‘I have never felt that anything really mattered but knowing that you stood for the things in which you believed and had done the very best you could.’ – Eleanor Roosevelt.
Today is Blogging Against Disablism day. I wasn’t sure what to write about for today’s post, perhaps because there are a lot of things I could write about. I could write about times when I’ve felt discriminated against, times when misconceptions about deafness have made things harder, or even about how I define my deaf identity. However, I’ve already written about deaf identity here, and in other articles. Today I’ve been thinking about something else, about how people come together to make changes in society. Specifically, about how the Deaf community in the UK has rallied around the campaign for a BSL Act.
For about two months, we have been sending letters and emails to MPs to ask them to support EDM 1167, an Early Day Motion we want them to debate in parliament to consider creating a BSL Act. As it is early days, the aims of the BSL Act are to give BSL (British Sign Language) legal protection and reinforcement as an official language of the UK. This would mean that public bodies (such as the NHS, Police and GPs) are legally obliged to provide interpreters, and hopefully other means of access (such as Speech to Text Reporters or lipspeakers) to deaf people around the UK.
As it stands at the moment, access is still incredibly patchy and in some places non-existent; with apparently booked interpreters not turning up (or not having been booked at all), and many other issues, such as poor deaf awareness, relying on family or friends to interpret (not ideal) or poor support within education settings.
Mostly though, I want to focus on how I’ve noticed that social networking has created an opportunity for deaf people to express themselves, to share stories, to campaign and rally around a cause more effectively. What worries me though, is how there often appears to be a split within the very foundations of the deaf community, or what I consider the deaf collective – as not all of us are involved in what is called the ‘big D’ Deaf Community.
I support everyone’s right to access and consider the BSL Act a brilliant step in the right direction. I’ve just been noticing that people who consider themselves ‘little d’ deaf or hard of hearing, or partially deaf, often feel as if participation in the ‘big D’ Deaf Community somehow means that their access needs are not being met – specifically the things that I personally use, like subtitling, captioning, Speech to Text Reporters, lipspeakers, SSE (Sign Supported English) and so on.
These things are equally essential as part of the access spectrum for all deaf people (including BSL users), and it worries me seeing that people are so divisive with each other. Instead of division, our voices (and hands!) are so much stronger together. Especially in a time when the government is attempting to erode our civil rights, take away essential benefits, and are attacking the access needs of deaf children in education.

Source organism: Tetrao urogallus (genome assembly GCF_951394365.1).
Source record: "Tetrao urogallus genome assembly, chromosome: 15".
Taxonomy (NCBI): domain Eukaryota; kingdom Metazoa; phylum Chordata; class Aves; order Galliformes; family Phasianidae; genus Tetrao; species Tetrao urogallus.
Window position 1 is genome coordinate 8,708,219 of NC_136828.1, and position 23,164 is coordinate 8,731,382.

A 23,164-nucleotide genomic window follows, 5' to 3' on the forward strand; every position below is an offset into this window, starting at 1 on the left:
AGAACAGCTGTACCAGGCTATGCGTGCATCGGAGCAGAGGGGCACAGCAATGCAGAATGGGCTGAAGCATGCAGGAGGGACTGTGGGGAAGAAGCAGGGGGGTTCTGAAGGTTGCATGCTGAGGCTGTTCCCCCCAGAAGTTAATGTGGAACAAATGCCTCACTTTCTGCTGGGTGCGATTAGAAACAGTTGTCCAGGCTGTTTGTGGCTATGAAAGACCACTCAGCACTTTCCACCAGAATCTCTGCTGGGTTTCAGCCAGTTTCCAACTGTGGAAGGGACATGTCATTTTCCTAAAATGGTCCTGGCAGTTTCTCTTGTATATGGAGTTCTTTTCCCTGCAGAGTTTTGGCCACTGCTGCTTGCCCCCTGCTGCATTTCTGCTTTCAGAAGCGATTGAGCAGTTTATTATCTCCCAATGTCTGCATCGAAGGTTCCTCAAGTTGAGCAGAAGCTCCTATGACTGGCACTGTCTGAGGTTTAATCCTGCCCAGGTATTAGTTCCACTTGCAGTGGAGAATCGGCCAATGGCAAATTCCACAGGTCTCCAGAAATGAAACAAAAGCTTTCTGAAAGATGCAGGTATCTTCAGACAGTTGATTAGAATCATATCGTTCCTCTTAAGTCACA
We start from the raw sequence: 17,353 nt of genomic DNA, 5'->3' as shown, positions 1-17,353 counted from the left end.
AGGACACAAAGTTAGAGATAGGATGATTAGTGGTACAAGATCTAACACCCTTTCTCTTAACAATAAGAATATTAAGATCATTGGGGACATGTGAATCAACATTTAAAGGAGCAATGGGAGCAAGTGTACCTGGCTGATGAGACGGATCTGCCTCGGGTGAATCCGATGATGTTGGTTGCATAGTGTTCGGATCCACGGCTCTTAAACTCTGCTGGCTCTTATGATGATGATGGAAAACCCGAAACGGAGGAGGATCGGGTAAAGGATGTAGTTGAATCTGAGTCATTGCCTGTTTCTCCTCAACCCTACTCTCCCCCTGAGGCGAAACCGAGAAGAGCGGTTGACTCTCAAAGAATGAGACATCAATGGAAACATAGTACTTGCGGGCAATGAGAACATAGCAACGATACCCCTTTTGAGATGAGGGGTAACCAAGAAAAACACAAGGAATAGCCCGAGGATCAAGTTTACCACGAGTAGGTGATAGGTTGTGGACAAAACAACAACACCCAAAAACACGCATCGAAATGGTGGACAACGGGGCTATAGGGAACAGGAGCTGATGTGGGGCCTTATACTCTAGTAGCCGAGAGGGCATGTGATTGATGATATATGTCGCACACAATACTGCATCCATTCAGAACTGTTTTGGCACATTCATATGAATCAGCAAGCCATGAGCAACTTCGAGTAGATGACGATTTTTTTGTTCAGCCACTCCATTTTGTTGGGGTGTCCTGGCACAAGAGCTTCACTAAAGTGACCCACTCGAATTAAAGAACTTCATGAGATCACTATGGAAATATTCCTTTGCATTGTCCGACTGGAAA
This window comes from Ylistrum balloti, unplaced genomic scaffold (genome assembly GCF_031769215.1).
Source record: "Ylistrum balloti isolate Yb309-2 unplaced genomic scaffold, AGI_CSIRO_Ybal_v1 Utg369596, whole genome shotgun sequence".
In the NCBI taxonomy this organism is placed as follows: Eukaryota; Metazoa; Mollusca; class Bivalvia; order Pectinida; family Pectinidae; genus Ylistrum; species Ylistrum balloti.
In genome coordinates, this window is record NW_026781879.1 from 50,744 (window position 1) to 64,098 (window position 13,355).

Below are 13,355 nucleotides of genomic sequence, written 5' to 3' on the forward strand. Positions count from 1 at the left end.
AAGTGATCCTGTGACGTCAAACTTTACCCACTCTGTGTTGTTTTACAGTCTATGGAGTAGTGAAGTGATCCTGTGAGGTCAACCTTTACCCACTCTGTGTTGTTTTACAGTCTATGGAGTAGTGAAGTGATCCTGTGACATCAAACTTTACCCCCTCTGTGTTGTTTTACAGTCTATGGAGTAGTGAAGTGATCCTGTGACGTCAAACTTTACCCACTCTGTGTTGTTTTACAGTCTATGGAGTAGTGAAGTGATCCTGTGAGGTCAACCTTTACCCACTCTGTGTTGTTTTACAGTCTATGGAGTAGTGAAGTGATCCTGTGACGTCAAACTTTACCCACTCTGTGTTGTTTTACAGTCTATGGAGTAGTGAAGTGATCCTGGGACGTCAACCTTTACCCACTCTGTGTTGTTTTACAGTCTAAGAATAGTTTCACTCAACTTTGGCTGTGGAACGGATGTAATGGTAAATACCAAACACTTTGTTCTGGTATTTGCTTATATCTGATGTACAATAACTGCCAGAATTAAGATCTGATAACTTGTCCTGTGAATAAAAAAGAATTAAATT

We all have different identities and ways of seeing the world. I personally feel no division between supporting a BSL Act and supporting subtitling and captioning, for example. They are two sides of the same coin. They are both essential. That is why it troubles me when I see arguments and negativity in Facebook groups that don’t move anyone forward or contribute to change.
The same arguments and divisiveness have existed for as long as there have been deaf people. When you look outwards, and wonder how it looks when we are trying to raise the public consciousness about deaf awareness, this is not an ideal image of the community. What people need to put an agenda forward – for access and for the BSL Act – is unity, tolerance and the ability to listen to each other.
Too many voices shouting over each other doesn’t mean we’ll all be heard – it means that we’ll muddy the waters for each other. I think everyone should have a chance to speak, and then people need to work towards a solution that incorporates all means of access, as well as gaining recognition for BSL. Instead of becoming prickly whenever someone mentions BSL, and saying ‘well what about me!’ we should all listen to each other, instead of becoming defensive. Listening requires patience, and learning from each other.
Intersectionality is not about choosing one or the other aspect of who you are to fit in. We can have different and sometimes contradictory elements within us:
‘Do I contradict myself? Very well, then I contradict myself, I am large, I contain multitudes.’ – Walt Whitman.
It is recognising that we are stronger together – and we can campaign for everything that matters to us together – whether we are women, men, gay, disabled, deaf, from a different culture, a person of color, trans – we are all stronger together. Everyone has their own opinion, everyone has a story, and they all matter. I feel that listening and respect are key. Working towards unity and therefore collective activism.